For Bathsheba’s home to be close enough to the palace that David could see how beautiful she was, the house must have been close. At the time, houses were in concentric circles around the palace, with the most important households closest to the palace. Bathsheba and Uriah lived quite close to the palace; they were important people.

         David then took her. He sent guards to bring her to him. Bathsheba had no choice but to go. The guards had no choice but to take her. David then saw Bathsheba in person, then took her again.

         At no point in this could Bathsheba have said no. In his home, in that very palace, David had 7 wives and several concubines. This was not about sex. This was about power. An utter abuse of power.

         A child was conceived. David then misused his power to try to save his own reputation, and as a result murdered Uriah, and then without giving her a choice, forced Bathsheba to marry him.

         The story doesn’t get told this way because of the way the English translates a lot of these words, and because the people who stood in this spot for nearly 2,000 years didn’t see this as a story of rape. The murder of Uriah to save Bathsheba’s dignity, is what is passed down.

         But now, more of us can look at these stories, we can even read them in Hebrew, and we know that there is more to these stories than what’s easy.

         What we must reckon with is the depth of the abuse of David’s power, AND the reasons why the stories were passed down the way they were for so long.

         On Thursday we celebrated the Feast Day of Mary Magdalene. Until 591, when Pope Gregory called Mary a sex worker, she was venerated and celebrated as the most important Disciple. The Apostle to the Apostles. The one whom Jesus chose to reveal the resurrection to first.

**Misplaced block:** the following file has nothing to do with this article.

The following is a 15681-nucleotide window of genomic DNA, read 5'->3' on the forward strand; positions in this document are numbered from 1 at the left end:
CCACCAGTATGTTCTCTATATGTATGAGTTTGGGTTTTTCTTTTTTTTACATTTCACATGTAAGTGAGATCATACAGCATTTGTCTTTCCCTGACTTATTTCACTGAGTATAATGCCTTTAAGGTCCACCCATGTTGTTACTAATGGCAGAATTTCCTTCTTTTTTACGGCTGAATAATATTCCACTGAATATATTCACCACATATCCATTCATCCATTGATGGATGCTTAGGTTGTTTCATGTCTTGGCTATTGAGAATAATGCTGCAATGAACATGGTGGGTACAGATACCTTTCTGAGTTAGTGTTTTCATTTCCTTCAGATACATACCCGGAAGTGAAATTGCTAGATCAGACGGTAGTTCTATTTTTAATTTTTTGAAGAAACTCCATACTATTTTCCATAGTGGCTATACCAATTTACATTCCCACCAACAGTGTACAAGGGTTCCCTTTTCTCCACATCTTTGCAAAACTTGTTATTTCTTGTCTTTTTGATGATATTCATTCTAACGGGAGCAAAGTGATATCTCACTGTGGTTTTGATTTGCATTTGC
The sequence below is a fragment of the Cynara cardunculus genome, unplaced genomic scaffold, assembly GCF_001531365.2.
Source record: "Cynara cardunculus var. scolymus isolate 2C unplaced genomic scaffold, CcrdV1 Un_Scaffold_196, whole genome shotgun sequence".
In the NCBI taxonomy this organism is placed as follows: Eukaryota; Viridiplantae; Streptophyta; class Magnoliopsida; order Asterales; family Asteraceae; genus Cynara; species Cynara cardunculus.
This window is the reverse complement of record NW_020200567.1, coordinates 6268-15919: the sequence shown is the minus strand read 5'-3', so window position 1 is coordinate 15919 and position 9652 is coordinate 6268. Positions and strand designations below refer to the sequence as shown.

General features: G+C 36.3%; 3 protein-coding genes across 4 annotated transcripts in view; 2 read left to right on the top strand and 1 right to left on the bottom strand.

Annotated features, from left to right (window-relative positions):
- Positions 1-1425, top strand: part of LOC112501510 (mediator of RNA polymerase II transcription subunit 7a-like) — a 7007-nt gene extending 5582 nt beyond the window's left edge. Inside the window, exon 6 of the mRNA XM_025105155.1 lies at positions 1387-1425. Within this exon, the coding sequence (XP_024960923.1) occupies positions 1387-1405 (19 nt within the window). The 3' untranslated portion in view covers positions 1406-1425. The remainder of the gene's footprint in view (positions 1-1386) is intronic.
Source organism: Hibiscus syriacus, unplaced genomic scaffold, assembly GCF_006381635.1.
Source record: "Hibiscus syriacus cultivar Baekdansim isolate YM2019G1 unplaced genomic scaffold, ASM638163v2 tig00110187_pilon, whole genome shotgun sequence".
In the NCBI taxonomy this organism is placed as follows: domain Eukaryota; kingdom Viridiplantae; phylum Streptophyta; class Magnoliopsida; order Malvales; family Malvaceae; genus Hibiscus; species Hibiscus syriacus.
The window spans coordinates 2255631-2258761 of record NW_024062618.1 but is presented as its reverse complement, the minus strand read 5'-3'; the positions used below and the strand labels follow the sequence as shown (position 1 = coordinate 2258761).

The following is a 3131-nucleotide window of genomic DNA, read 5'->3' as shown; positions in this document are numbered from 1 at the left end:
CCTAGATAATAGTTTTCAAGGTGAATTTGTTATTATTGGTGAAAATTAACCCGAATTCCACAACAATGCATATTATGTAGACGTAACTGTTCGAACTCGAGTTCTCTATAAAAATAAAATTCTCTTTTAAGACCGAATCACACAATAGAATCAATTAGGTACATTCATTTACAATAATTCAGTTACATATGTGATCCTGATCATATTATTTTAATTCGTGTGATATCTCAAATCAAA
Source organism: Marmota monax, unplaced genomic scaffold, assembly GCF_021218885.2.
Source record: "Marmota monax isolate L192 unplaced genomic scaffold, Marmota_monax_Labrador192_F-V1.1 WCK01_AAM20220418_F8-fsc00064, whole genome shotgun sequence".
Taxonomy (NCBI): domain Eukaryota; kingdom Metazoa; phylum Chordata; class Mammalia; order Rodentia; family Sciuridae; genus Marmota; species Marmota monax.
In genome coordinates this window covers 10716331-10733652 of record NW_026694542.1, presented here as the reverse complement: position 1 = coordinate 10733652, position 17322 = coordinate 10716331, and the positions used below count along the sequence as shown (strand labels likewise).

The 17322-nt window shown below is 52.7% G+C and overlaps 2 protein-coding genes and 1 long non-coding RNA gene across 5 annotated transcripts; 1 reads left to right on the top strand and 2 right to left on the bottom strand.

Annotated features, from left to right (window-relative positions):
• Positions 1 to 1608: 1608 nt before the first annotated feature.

One man misunderstood her story, or intentional misrepresented her in order to further limit the ability of women to have any power and position away from being wives and mothers. One man, and Mary Magdalene spent 1,500 years being dismissed as a sinner – in a faith that claims all are sinners.

         In reality, Mary Magdalene was remarkably important to Jesus and his ministry. It doesn’t matter if she was a sex worker or not. What matters is how amazing, important, and impressive of a follower of Christ she was. She was discredited in order to move power and importance away from her. We know that now.

         David did great things. But he also wildly abused his power. He was a remarkable leader and a remarkably imperfect man. His story was spun and told to address some of his imperfections, but not all.

         At some point, JK Rowling decided that gender can only be decided by biological sex at birth, and that only women who menstruate can understand what it’s like to be a woman. She is not open to any conversation that in anyway differs from that perspective.

         She’s wrong.

         Trans women are real women. Trans men are real men.

         Gender and sex are not the same.

         Power can be abused in many, many ways. And when we take a deep look at those abuses of power they shape how we think of people.

         Taking a deep and intentional look at abuses of power can force us to take a look at things we’d rather not look at. Beloved Biblical figures, cherished literary works, even the founding Fathers of our Country and their views around race, racism, and slavery.

         All these things must be examined.

         And sometimes that means you have to change behaviors, or even get tattoos covered up.

         It’s painful, all of it.

         It’s worth it.